Filesystems, Application Semantics, and Walled Gardens (Part 2)

Last week, I started talking about some advantages of the iOS data model -- specifically its lack of a common filesystem.  I started by talking about the issue from a file format/metadata perspective.  Today, I look at three more benefits: Security, Presentation, and the Data Cloud


Perhaps the strongest argument for giving each application a walled garden is security.  As far back as I can remember, security has been a huge usability problem.  In this case, the problem being attacked is authorization of code: How can a user safely grant an application the right to access a user's secure data?  

The traditional way has been to ask the user (i.e., "Can 'Irate Avians' access your contacts?").  Unfortunately, questions like this require the user to think.  The user has to sit there and ask themselves questions like

"Why is Irate Avians asking me for my address book?"  

"Do I trust the code of Irate Avians to not do anything I wouldn't want with my address book?"

Odds are that a typical user won't have the background to be able to answer questions like this by themselves.  Worse still, because most code running on a typical user's device(s) is perfectly trustworthy, so generally, the answer to these questions is yes and the user learns that it's ok to not think about these questions.  

So how do you get the user to really think about these questions?  

Quite simply, you don't. 

Instead of having the user try to figure out the application's intent, you design your user interface so that the user's intent is clear.  

The walled garden model forces a user to push state from one application to another, rather than the filesystem based model where each application pulls state from the filesystem.  In both cases, the application sit's between the user's intent and the filesystem.  

However, in one case, a (potentially) untrusted application is acting on its own, while in the other a trusted application (one that already has access to the data) is indicating that it wishes to extend that trust to another application.  In the latter case, the user (through the trusted application) has explicitly given permission for their data to be accessed.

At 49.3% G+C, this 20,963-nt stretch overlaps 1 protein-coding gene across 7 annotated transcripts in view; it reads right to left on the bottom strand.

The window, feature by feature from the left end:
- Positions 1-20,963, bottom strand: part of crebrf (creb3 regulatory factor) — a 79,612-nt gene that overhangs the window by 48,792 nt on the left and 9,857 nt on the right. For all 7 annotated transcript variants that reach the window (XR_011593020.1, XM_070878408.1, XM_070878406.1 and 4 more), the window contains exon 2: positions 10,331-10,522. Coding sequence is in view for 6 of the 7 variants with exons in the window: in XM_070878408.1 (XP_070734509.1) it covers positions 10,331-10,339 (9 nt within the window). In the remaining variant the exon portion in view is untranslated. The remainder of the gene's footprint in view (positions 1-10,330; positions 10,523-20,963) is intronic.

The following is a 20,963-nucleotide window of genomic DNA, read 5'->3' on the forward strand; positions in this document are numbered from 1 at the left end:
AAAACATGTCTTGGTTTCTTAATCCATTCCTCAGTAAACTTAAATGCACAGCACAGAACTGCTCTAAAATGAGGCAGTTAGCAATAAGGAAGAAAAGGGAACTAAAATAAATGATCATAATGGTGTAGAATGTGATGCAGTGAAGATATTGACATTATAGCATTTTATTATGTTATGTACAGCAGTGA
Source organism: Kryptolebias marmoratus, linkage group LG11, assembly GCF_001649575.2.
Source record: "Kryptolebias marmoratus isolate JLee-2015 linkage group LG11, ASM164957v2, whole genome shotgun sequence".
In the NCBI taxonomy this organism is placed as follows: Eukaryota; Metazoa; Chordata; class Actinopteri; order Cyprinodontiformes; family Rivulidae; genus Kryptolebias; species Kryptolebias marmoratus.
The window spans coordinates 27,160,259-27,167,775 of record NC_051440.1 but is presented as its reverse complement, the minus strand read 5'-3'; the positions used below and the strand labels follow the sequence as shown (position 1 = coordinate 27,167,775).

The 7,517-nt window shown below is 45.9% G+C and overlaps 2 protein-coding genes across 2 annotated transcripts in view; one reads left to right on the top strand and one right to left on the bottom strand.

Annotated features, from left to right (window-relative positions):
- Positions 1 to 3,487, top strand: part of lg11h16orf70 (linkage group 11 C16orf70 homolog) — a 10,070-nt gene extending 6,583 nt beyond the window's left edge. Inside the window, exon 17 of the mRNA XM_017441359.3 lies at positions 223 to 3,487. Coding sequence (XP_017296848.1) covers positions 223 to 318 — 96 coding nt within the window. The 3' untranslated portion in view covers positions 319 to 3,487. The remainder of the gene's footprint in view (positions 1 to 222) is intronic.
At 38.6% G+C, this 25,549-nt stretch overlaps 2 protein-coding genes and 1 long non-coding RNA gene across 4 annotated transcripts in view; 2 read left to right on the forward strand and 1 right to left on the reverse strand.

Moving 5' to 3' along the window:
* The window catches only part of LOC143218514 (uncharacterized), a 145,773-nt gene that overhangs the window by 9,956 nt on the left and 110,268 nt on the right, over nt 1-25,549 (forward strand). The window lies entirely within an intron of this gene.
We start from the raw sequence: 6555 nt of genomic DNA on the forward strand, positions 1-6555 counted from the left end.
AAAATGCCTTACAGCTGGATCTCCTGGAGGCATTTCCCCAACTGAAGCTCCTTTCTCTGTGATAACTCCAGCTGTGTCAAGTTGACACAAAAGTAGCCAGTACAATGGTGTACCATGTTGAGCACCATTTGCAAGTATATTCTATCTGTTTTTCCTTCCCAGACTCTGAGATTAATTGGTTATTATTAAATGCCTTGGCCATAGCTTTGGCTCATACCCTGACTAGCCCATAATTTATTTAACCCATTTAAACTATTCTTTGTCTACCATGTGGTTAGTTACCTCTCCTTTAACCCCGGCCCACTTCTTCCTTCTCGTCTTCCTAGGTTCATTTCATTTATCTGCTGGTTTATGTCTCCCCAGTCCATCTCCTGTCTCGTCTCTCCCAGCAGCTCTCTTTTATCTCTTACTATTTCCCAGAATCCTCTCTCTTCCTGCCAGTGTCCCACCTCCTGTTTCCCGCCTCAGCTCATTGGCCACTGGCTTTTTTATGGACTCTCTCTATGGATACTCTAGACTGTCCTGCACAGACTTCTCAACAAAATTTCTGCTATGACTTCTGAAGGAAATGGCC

Different types of documents can be presented in different ways.  For code, a nice hierarchical, alphabetical listing is often best.  For photos, you want thumbnails.  In short, the nature of the browser being used depends heavily on the type of work you're doing.  We're seeing this phenomenon with apps like iPhoto, Front Row, Eclipse and Xcode, each of which has a custom file browser (some of which don't even correspond to the underlying filesystem).  

There's not really much to this point, just that different types of data need to be organized in different ways, and the entity best suited to managing this organization is the application that created/is responsible for managing the data.

The Data Cloud

On a related note, some data doesn't fit into a neat little document (or similarly, into the filesystem) model.  Sometimes you want to keep different datatypes independent (i.e., The giant mess of files in a website).  Sometimes you have data that can't be structured exactly into a hierarchical model (i.e., email, or music).  

A perfect example of data that doesn't fit into the document model is social network data (and graph data in general).  In this type of data model, you have lots of little nuggets of information, which can be sorted, organized, collected, distributed, and aggregated in any number of ways.  There's not generally a single concept that you can group each comment, post, or message into.  Sure, you can put this data into a file, but more likely than not, all of this data will go into a single file (or equivalently, into a single grouping of files).

For this type of data, the walled garden is great.  You can present the user with an interface ideally suited to organizing, aggregating, and displaying all of these little nuggets of information.  Since such applications tend to be decentralized, you can easily interface with networked components as well.  You don't need to forcibly coerce this application-specific data presentation model into the filessytem model that everything else expects.


So there you have it.  Four particularly nice aspects of the iOS walled garden application state model.  Next week, I'll talk about how this all connects to web applications.